dealing with cupped wood

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Forum topic by need2boat posted 07-18-2011 04:51 AM 3065 views 0 times favorited 9 replies Add to Favorites Watch
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544 posts in 3605 days

07-18-2011 04:51 AM

Topic tags/keywords: cherry wood planer plane woodworking cupping

Over the weekend I bought about 400 bf cherry.

This was stored inside a barn for better then 25 years. The price was less then a 1.00 a bf and I’d say better then 3/4 of it is usable to some degree. Most of it is cupped some worse then others. 90% of it is right at 4/4 or just under and around 5 feet long. Most boards are 10-12” wide a few 18” and really nice color. I would guess iit’s all from the same tree and each board was then cut in 1/2.

After unloading and finding a place for it I pulled a few and tried a few things. I tried it cup down, and also ripping it in 1/2 them planing. The issue being I got it mostly flat but one piece still had a twist. I’m new to dealing with rough cut lumber, this is the second batch I’ve bought locally and really hadn’t planed on buying this many Bf but figured I can hopefully use it, if not it will make good firewood. ;-)

Should I built a sled of some type to support the wood when it’s being planed to off set any twist. I have a jet 15” planer.

I snapped a few pic while I was sorting out where to up in. ;-)


-- Second Chance Saw Works Blog: Positive Rake

9 replies so far

View matt garcia's profile

matt garcia

1921 posts in 4584 days

#1 posted 07-18-2011 05:13 AM

Since you got it all tied down in your truck, I can relieve you of all the grief of flattening those boards!!!

-- Matt Garcia Wannabe Period Furniture Maker, Houston TX

View Woodowl's profile


19 posts in 3420 days

#2 posted 07-18-2011 05:27 AM

That is some good wood. Don’t you burn it now

View ajosephg's profile


1890 posts in 4473 days

#3 posted 07-18-2011 06:03 AM

I think ripping warped and twisted boards down is the best approach. After that you can plane it. You MUST make a sled or you’ll just end up with thin twisted boards.

For a sled, I just use a piece of plywood slightly larger than the board and put shims to support the twisted board and then screw the board to the plywood, and plane the up side flat. Once you get that side flat, remove the sled and plane the opposite side. (Make sure you put the screws in a location that will be cut off or won’t show in the completed project.)

-- Joe

View Sawmillnc's profile


150 posts in 3967 days

#4 posted 07-18-2011 03:51 PM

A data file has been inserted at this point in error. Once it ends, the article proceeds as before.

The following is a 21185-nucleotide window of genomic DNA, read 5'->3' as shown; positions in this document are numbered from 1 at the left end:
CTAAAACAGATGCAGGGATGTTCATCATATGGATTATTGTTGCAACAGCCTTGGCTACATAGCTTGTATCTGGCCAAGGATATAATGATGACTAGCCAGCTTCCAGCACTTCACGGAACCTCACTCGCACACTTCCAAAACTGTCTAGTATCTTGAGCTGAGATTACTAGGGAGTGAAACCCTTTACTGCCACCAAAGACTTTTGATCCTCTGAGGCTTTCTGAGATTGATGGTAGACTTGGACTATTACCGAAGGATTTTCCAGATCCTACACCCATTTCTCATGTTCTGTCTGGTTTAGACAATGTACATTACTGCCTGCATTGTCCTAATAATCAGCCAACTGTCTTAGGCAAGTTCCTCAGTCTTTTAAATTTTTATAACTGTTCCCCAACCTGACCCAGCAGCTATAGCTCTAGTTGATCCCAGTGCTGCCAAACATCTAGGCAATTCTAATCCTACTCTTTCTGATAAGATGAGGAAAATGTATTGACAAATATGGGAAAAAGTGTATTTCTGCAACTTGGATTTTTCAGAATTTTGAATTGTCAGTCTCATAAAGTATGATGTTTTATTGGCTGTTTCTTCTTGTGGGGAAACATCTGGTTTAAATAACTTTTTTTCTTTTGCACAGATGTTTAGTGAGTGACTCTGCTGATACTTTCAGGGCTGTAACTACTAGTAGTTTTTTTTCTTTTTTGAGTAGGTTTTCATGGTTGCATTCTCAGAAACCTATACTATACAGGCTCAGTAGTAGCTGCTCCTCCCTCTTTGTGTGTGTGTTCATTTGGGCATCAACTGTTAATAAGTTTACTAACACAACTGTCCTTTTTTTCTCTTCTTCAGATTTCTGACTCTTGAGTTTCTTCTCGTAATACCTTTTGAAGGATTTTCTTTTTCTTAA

You don’t need a sled if you have a jointer or access to a jointer. Planers make wood thin, jointers make wood flat.

-- Kyle Edwards,, Iron Station , NC (near Charlotte)

View Beginningwoodworker's profile


13345 posts in 4585 days

#5 posted 07-18-2011 03:56 PM

Thats to good of wood to burn, build a sled for your planer.

View Loren's profile


10784 posts in 4560 days

#6 posted 07-18-2011 05:11 PM

Rip and joint the straight cupped boards. The twisted ones, hunt down
the problem areas and crosscut through the worst distortions.

I’ve become pretty good at making these assessments with my eyeballs
but I still usually use a 78” level and sometimes winding sticks to help
me decide. A lumber crayon comes in handy too for marking out the
cuts. Sometimes a rip cut to get around flaws runs from corner to
corner in the board. You’ll make some odd cuts, but you’ll get a higher
yield of top quality lumber.

View need2boat's profile


544 posts in 3605 days

#7 posted 07-18-2011 05:23 PM

Joe and Loren,

thanks for the tips. Joe when you screw down the boards do you just counter sink them correct..

Loren, due to these being mostly short boards I’d like to avoid crosscuts but I’ll give them a better look before I start planing it sounds like the key is to have a plan before you plane.


-- Second Chance Saw Works Blog: Positive Rake

View ajosephg's profile


1890 posts in 4473 days

#8 posted 07-18-2011 07:45 PM

By all means, counter sink (the sled) or else you’ll scratch your planer big time.

-- Joe

View need2boat's profile


544 posts in 3605 days

#9 posted 07-18-2011 10:15 PM

Yea for sure I don’t want to do that. I retrofitted a bird hexicoil cutting head on it just a month ago and so far it’s been a great.


-- Second Chance Saw Works Blog: Positive Rake

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